Friday, April 08, 2005

The Hitchhiker's Guide to Writer's Guidelines

This is only tangentially related to Revival, but since you're here you might as well read it anyway.
"But Mr. Dent, the plans have been available in the local planning office for the last nine months."

"Oh yes, well, as soon as I heard I went straight round to see them, yesterday afternoon. You hadn't exactly gone out of your way to call attention to them, had you? I mean, like actually telling anybody or anything."

"But the plans were on display..."

"On display? I eventually had to go down to the cellar to find them."

"That's the display department."

"With a flashlight."

"Ah, well, the lights had probably gone."

"So had the stairs."

"But look, you found the notice, didn't you?"

"Yes," said Arthur, "yes I did. It was on display in the bottom of a locked filing cabinet stuck in a disused lavatory with a sign on the door saying "Beware of the Leopard."*
Finding the writer's guidelines for Writer's Digest at is not quite that difficult.

Last year I wrote Revival during November's NaNoWriMo event. In a recent Writer's Digest "Creativity" special edition there was an article on NaNo. Unfortunately, it was a factoid-based piece, detailing the history of the event, but lacking any sense of how fun and/or frustrating it can be. The author hadn't hit the NaNo 50,000 word mark.

It was one of those things that makes you say: "Hey, I can do better than that." After all, I did 74K words in November. Surely I can write many fewer about my experience and encourage others at the same time.

Step One: Have an idea. Done

Step Two: Check writer's guidelines to make sure you stay on the right track. Uh-uh, not so fast.

If you go to you'll see a little sidebar over on the right. First item in sidebar: Writer's Guidelines. Click it and you're taken to a page advertising, a service that compiles the guidelines from a plethora of publications and will let you access them for a fee.

Part way down the page there's a "click here for an example" link. Aaah, well they've used their own publication as a sample for the service. How synergistic of them. <Click> Nope, it's Atlantic Monthly.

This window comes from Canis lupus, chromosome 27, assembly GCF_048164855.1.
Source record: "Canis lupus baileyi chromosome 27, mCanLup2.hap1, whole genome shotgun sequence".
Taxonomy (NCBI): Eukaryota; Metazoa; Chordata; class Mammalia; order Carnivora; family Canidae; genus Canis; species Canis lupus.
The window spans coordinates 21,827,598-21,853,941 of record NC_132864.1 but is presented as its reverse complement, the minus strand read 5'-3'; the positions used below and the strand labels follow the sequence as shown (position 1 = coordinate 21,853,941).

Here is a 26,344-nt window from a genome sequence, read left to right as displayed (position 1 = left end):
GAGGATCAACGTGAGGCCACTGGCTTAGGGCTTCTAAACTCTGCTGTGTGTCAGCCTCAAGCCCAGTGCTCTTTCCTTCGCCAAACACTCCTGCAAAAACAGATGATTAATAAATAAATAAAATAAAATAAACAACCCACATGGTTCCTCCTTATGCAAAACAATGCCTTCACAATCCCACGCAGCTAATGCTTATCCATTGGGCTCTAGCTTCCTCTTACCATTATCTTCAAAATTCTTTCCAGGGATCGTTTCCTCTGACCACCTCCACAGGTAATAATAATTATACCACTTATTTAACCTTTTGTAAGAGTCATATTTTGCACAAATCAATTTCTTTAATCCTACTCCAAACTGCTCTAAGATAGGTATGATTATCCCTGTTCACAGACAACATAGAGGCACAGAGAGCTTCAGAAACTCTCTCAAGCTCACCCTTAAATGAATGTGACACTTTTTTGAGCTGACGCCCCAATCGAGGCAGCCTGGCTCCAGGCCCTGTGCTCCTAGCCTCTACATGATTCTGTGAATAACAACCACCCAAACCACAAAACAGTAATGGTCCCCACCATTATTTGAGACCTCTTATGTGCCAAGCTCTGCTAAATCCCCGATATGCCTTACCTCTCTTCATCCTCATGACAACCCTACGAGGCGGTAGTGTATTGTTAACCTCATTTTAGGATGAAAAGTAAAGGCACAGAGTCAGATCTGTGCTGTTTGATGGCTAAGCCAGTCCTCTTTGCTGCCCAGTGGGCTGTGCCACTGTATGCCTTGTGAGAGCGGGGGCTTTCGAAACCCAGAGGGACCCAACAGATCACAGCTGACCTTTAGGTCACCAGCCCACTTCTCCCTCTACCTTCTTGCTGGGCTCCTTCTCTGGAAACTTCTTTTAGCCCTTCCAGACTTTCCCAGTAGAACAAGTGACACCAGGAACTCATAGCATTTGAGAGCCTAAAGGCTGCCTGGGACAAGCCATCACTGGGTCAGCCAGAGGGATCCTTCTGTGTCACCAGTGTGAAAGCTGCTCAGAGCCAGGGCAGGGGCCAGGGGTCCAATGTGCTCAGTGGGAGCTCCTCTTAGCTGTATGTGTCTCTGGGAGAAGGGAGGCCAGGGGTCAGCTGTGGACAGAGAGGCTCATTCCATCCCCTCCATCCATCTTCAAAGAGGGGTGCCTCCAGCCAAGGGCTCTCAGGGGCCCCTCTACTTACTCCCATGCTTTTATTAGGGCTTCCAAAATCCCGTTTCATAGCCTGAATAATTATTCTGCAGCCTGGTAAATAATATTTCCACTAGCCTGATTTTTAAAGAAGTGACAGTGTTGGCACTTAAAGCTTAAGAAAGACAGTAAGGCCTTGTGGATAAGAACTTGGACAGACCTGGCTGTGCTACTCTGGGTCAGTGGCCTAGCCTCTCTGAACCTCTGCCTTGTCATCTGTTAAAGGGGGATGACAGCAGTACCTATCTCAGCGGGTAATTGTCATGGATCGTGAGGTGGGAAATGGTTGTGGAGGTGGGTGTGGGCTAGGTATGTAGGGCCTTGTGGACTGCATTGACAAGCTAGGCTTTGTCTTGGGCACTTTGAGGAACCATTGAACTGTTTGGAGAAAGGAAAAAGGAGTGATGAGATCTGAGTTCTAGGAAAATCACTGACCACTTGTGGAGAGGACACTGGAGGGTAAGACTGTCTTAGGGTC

Well, there's a little search field. Let's try that. Writers Digest. Nothing, huh? Wait, did I forget the apostrophe? That's the ticket. Brings up the magazine and the book publisher. Click on magazine. Hmmm ... brief snippet, says they prefer e-queries but doesn't list the e-mail address. Not as bad as discovering the stairs are out, but not exactly helpful, either.

Back to the home page and start again. Click on "Writer's Digest Magazine" on the left-hand index. Subscription form. But I am a subscriber. Dang.

Try the "Get Published" horizontal menu item. Nope. But wait, there're little links at the bottom of the page. One is "contact us" ... well, that's what I want to do, isn't it?


Ooooh, under Writer's Digest Books there's a "writer's guidelines" link. Click. Back to the Writer's Market ad. Double dang.

Job Opportunities at the bottom of the page? Bit of a stretch, but <click> Yeah, like I said, it was a bit of a stretch. Plenty of career ops east of the Rockies; that's good to know.

Well, at the bottom of the page is an "about us" link. Let's find out if the Vogons are behind this. Better yet, let's find out if the Dentrassis designed the website for the Vogons in between food-service shifts.

<Click Ahoy!>

Aha! In the middle of the page: About ... link for "writer's guidelines." No, wait; "a searchable database of 'writer's guidelines'." Not gonna fall for that again if I can help it.

About our magazines. Subscription link. Where to buy. Mailing Address. "See the Writer's Digest 'writer's guidelines'."

Wait! Could it be? Is it the locked filing cabinet in the disused lavatory at long last? There's no "Beware of the Leopard" poster, but let's give it a try.

Yes! We have Success!

If you've played the Infocom text-adventure version of Hitchhiker's Guide to the Galaxy, this is like getting the babel fish in your ear. It's like having tea and no tea at the same time. It's like figuring out what you're supposed to do with the lint.

If that makes no sense to you, play the Java version of the game here, or the Flash version, here.

Step Three: Write the thing. Well, after finding the writer's guidelines, how hard can that be?

Step Four: ?????

Step Five: Profit!

NB: This entry was written is a spirit of fun and great affection for Douglas Adams, Writer's Digest Magazine, the BBC, and the whackos on Slashdot who introduced me to the steps 4 & 5 bit. No offense is intended and I should be highly disappointed if any were taken by any of the aforementioned entities.

*The above passage was written by Douglas Adams, who, if he has a problem with my misappropriation of his copyright, can cease pretending to be dead for tax purposes and write me a cordial letter expressing his concern.


Blogger Valerie Comer said...

Thanks for making my day, Chris. :D It makes all The Blogger Fluff worthwhile. Oh, a question? Why are you writing horror when obviously you have a flair for humor? (Please don't tell me you're combining the two; I don't want to know that.)

8:27 AM  

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